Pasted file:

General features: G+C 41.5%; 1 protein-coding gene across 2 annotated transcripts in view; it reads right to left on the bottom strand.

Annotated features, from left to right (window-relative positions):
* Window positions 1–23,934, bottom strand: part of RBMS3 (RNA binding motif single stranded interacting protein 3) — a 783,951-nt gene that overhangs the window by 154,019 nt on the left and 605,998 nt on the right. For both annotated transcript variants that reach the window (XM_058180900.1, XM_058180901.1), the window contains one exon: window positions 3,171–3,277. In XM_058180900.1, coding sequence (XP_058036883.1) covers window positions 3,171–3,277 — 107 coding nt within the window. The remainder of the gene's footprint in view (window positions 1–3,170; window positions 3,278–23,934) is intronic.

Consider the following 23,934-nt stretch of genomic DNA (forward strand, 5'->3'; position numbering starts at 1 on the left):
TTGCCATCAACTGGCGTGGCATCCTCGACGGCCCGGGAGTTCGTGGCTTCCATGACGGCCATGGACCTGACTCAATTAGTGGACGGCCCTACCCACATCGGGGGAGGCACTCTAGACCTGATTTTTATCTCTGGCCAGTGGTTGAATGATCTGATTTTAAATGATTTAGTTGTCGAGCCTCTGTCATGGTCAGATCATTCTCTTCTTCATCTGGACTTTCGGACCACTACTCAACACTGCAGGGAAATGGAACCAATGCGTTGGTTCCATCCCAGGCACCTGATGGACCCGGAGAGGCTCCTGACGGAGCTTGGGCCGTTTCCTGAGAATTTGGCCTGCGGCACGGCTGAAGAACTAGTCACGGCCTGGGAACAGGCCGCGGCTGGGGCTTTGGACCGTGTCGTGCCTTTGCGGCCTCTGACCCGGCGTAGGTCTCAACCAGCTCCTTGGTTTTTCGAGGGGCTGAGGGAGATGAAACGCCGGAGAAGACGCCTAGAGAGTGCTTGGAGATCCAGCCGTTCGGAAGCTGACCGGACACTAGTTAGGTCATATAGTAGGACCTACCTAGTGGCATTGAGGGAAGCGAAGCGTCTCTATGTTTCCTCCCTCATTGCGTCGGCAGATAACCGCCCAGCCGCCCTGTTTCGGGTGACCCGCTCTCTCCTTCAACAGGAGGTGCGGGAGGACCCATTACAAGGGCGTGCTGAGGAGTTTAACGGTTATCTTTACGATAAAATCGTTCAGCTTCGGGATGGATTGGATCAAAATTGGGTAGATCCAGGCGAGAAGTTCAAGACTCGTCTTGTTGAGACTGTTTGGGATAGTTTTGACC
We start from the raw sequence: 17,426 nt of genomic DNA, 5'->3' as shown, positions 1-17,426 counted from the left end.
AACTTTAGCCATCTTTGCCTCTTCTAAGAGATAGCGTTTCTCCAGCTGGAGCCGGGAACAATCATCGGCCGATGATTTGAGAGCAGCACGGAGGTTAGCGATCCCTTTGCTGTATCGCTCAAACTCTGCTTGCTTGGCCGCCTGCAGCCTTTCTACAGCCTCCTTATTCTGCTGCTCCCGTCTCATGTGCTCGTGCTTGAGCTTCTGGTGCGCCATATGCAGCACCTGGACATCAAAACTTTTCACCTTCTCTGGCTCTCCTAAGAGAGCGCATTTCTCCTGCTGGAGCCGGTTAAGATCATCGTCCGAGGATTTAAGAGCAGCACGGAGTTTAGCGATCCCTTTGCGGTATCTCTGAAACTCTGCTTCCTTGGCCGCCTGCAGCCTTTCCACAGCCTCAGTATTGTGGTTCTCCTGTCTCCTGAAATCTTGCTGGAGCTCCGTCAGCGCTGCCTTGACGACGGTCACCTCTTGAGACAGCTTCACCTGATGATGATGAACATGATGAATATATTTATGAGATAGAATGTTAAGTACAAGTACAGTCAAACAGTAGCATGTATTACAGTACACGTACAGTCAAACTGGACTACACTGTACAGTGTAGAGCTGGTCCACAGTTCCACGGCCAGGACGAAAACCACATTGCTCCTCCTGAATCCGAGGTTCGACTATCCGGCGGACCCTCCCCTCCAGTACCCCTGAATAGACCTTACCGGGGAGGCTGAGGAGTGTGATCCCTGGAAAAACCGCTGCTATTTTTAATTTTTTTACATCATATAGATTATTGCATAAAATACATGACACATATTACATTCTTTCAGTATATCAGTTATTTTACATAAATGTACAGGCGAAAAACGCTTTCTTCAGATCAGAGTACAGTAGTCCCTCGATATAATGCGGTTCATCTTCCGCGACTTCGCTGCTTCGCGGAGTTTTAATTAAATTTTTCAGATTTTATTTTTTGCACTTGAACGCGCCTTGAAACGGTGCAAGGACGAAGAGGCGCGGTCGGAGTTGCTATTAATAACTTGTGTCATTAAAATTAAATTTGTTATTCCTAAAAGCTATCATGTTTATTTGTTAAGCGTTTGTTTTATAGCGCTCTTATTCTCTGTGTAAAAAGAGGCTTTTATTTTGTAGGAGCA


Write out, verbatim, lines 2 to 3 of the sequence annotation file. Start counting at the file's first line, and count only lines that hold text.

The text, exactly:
Annotated features, from left to right (window-relative positions):
* Window positions 1–23,934, bottom strand: part of RBMS3 (RNA binding motif single stranded interacting protein 3) — a 783,951-nt gene that overhangs the window by 154,019 nt on the left and 605,998 nt on the right. For both annotated transcript variants that reach the window (XM_058180900.1, XM_058180901.1), the window contains one exon: window positions 3,171–3,277. In XM_058180900.1, coding sequence (XP_058036883.1) covers window positions 3,171–3,277 — 107 coding nt within the window. The remainder of the gene's footprint in view (window positions 1–3,170; window positions 3,278–23,934) is intronic.